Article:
With the government buckling under lobbying from the domestic industry and not reducing the import tariffs on imported liquor, the European Union (EU), which had been asking for this, will likely drag India to the World Trade Organization (WTO) to settle the issue.
The specifics of the dispute concern an additional customs duty on imported liquor that was introduced by the government in 2001 to ensure that domestic liquor and wine makers , who pay duties at the state level, weren’t rendered uncompetitive.
The duty ranges from 25% to 150% on foreign whisky and 20% to 75% on wine, and comes on top of a basic import duty of 100% on wine and 150% on spirits. The EU believes this duty violates the concept of national treatment which means that there is no discrimination with domestic firms and foreign ones.
“The commission is still analysing the 2007-08 Union Budget announced yesterday (28 February). If, as it now appears, the Budget contains nothing to solve the dispute over India’s additional duties on wines and spirits, this would be a disappointment. In that case, the commission would have to reflect on and consult member states on possible next steps. Those could involve the European Commission requesting the establishment of a WTO dispute settlement panel,” Peter Power, spokesperson for the EU trade commissioner Peter Mandelson, told Mint. Mariann Fischer Boel, the EU Commissioner for Agriculture and Rural Development who is visiting New Delhi next week, is also expected to raise the issue.
Vijay Rekhi, president of United Spirits, said in the European Union, scotch and Indian whisky are not treated as like products, as per the definition of the Scotch Whisky Manufacturers Association (SWA).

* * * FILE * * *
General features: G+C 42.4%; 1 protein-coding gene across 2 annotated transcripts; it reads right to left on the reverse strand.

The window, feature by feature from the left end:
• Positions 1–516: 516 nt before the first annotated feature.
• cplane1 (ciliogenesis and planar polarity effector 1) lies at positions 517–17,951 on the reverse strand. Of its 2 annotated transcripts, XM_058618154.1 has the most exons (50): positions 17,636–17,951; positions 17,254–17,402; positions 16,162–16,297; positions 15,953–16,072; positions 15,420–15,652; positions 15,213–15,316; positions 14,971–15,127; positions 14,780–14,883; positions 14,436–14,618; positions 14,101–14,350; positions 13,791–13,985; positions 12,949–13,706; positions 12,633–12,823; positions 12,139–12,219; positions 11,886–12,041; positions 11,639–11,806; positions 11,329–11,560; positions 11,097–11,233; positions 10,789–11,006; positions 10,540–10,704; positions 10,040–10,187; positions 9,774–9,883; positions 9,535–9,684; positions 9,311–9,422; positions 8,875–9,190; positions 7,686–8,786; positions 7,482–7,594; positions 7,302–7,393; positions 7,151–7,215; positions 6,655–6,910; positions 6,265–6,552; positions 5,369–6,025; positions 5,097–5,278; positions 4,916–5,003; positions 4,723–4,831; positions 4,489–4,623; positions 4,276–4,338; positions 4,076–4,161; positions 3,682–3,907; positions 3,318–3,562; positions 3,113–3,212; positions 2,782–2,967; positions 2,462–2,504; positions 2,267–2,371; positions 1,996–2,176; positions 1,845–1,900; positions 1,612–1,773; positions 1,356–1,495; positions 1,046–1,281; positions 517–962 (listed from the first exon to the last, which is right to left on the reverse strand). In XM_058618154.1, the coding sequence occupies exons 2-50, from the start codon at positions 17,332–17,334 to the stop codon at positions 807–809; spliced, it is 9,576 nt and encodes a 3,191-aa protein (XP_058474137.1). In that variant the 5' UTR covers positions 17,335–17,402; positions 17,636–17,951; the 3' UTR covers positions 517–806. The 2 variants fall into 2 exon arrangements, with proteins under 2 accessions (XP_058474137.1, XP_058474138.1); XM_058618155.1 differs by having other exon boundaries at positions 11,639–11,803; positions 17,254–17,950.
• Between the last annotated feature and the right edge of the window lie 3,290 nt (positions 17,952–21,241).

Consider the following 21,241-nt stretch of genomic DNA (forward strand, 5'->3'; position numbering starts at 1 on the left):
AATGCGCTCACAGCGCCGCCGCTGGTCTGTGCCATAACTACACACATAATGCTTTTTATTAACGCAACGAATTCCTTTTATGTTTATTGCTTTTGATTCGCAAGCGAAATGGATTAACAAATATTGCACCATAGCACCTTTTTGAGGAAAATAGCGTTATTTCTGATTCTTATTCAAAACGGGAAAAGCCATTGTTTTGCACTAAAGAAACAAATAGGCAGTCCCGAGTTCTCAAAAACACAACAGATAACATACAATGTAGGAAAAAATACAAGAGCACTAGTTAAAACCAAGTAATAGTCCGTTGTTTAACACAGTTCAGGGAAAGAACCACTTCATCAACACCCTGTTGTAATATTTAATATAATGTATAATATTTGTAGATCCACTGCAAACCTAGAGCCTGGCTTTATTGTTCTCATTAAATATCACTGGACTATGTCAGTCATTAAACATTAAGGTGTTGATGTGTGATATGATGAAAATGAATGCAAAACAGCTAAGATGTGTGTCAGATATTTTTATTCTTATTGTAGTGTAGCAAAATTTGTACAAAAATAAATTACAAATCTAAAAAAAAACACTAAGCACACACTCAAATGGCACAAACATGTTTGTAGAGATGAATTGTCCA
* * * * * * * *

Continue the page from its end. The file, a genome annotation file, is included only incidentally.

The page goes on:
“Therefore (for foreign wine and whisky makers) to expect national treatment in India is unrealistic. The government has taken cognizance of this view and has acted in its best judgement,” he told Mint.
The ministries of commerce and finance had discussed the issue before the Budget. A senior government official, who did not wish to be identified, said the decision to scrap the additional customs duty was dropped following hectic lobbying by the domestic liquor industry. However, officials at the finance ministry say the duty can be withdrawn anytime and that it is on hold only because the commerce ministry hasn’t been able to persuade the states to decide on the duty they will levy on imported liquor; states currently do not levy excise and other duties on imported liquor since this attracts a special additional customs duty already.
The EU had agreed to a two-phased change in the duty structure for wines and spirits. “In the first stage, they merely wanted the additional duty component to go. They are prepared to give more time to the states to introduce a uniform tax structure since some states like Tamil Nadu at present do not allow any foreign liquor into the state,” an official pointed out.
Of the total liquor imported by India, nearly 80% is whisky. According to the International Wines and Spirits Record, a market research firm, in 2005-06, foreign whisky accounted for a tenth of the 5,80,000 cases of whisky consumed in India.